1. i tried to understand what the binomial coefficient is. and i brutally failed.

http://www.mathwords.com/b/binomial_coefficients.htm

this webpage which usually is pretty helpful.. well it confused me even further.

2.

3. Originally Posted by dejawolf
i tried to understand what the binomial coefficient is. and i brutally failed.

http://www.mathwords.com/b/binomial_coefficients.htm

this webpage which usually is pretty helpful.. well it confused me even further.
Do you have a specific question?

Here is a general explanation http://en.wikipedia.org/wiki/Binomial_coefficient
and another http://mathworld.wolfram.com/BinomialCoefficient.html

4. Originally Posted by DrRocket
Originally Posted by dejawolf
i tried to understand what the binomial coefficient is. and i brutally failed.

http://www.mathwords.com/b/binomial_coefficients.htm

this webpage which usually is pretty helpful.. well it confused me even further.
Do you have a specific question?

Here is a general explanation http://en.wikipedia.org/wiki/Binomial_coefficient
and another http://mathworld.wolfram.com/BinomialCoefficient.html
yeah, i've been throwing myself at both of those as well.
so the binomial coefficient is basically the n and k inside the parentheses?

5. Originally Posted by dejawolf
Originally Posted by DrRocket
Originally Posted by dejawolf
i tried to understand what the binomial coefficient is. and i brutally failed.

http://www.mathwords.com/b/binomial_coefficients.htm

this webpage which usually is pretty helpful.. well it confused me even further.
Do you have a specific question?

Here is a general explanation http://en.wikipedia.org/wiki/Binomial_coefficient
and another http://mathworld.wolfram.com/BinomialCoefficient.html
yeah, i've been throwing myself at both of those as well.
so the binomial coefficient is basically the n and k inside the parentheses?
I am not sure what to tell you beyond the first sentence in the Wiki article and the general expression in terms of factorials.

What is it that is confusing you?

6. Originally Posted by dejawolf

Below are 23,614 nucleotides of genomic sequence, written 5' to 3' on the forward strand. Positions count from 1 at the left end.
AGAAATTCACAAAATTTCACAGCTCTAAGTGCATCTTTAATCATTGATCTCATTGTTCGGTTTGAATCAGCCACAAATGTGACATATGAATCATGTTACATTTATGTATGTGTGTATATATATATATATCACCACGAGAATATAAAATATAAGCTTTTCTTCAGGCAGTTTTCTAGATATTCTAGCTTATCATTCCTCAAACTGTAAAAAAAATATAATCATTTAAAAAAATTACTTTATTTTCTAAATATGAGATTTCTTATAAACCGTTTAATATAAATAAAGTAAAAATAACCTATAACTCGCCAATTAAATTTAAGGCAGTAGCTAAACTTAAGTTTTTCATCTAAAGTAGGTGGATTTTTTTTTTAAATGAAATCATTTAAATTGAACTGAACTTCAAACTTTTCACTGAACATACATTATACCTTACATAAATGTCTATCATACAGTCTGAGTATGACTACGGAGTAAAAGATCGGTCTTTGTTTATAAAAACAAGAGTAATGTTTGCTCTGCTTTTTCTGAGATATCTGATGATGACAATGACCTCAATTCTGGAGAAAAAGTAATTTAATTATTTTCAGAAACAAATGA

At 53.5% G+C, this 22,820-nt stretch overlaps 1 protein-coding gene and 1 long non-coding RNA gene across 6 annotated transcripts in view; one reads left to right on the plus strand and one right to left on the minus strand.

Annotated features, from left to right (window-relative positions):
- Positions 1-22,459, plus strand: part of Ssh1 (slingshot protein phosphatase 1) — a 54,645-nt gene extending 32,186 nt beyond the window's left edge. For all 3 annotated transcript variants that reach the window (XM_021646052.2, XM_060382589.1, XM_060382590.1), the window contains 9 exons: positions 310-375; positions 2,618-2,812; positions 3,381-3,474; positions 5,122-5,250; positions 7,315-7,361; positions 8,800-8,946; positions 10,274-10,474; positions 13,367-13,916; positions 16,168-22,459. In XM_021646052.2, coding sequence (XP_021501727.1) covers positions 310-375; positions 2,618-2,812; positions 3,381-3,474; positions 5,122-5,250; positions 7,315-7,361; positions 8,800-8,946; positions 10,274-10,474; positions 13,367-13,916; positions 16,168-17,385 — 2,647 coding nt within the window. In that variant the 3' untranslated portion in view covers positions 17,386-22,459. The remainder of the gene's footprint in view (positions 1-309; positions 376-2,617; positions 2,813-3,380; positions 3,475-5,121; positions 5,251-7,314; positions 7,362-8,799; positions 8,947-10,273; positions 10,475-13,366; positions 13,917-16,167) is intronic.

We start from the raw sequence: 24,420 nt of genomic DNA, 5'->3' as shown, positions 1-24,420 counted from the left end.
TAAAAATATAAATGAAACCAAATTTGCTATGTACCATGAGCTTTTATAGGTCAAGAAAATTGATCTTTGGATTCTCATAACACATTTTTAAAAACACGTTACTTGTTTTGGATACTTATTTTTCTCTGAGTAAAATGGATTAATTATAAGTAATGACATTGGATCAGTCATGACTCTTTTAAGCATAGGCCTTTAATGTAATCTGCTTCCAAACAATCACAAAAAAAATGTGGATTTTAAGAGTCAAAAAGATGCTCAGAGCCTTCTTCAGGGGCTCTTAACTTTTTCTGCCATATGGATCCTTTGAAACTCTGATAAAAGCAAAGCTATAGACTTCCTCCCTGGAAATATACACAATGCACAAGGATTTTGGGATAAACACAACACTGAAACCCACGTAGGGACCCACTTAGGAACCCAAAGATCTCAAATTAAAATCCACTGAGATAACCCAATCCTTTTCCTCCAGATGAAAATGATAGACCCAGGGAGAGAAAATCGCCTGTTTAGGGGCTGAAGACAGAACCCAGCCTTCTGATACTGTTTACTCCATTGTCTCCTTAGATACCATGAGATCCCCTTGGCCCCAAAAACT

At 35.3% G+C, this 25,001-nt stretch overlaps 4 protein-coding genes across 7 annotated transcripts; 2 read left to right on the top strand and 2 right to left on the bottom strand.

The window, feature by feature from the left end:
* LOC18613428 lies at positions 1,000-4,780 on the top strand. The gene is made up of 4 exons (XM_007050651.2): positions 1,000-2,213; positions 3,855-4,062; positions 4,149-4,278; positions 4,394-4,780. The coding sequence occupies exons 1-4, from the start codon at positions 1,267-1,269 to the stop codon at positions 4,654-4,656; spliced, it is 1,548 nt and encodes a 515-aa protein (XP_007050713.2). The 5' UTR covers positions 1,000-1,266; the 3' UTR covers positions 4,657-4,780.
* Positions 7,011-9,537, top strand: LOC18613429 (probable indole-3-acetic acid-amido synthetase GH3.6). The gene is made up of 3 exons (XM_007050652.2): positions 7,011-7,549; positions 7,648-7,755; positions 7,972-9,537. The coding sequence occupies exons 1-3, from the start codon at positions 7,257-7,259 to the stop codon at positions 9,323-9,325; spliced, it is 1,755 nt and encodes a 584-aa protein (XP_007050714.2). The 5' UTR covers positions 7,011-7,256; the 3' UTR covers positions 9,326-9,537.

so the binomial coefficient is basically the n and k inside the parentheses?
That is the way it is conventionally represented.

What makes up these numbers?

Well, the n is supposed to represent the total number of elements in whatever is under consideration (which is why they call it a set).

It could, however, refer to a polynomial, or number of table settings, or the number of socks in a drawer. So this idea (the binomial coefficient) has a number of uses: whence its importance in maths and statistics.

The k, therefore, is the number of items within n that you want to consider/test/check.

When you put n and k together, as explained in the wiki article, you get a number, nCk, say, that represents your answer.

Suppose your question was: If I take a handful (5) marbles out of a pot containing 20 distinct marbles, how many different types of handful are available?

Here n is 20 (the number of distinct marbles

and k is 5 (the number of marbles in a handful).

By the formula given - n!/(k!(n-k)!)

we get 15,504 distinct handfuls.

There is another useful calculation that is complementary to Combination, and that is Permutation.

In Permutation, the order in which the things are chosen is also relevant. Notice that in Combination (the binomial coefficient), it didn't matter in which order the 5 marbles landed in my hand. The only question was one of distinct handfuls.

Suppose we considered, instead, 20 dinner guests and the way in which the first 5 are sat on the left of the hostess. Here, the order in which they appear is just as important as who is actually chosen. So the formula for the permutation (keeping with n and k, instead of the conventional n and r), is:

n!/(n-k)!

which gives 1,860,480.

You can also calculate these binomial coefficient numbers in succession, by hand, using Pascal's Triangle, which also makes explicit why it is so useful in calculating the coefficients in binomial expansions (which is what made it possible for Newton to start inventing the calculus, for instance).

I don't know if any of this exposition makes matters any clearer but, as DrRocket said, if you have a more specific query, please ask. After all, the wiki articles are quite well written, so there's not much more by way og general explanation that can be given.

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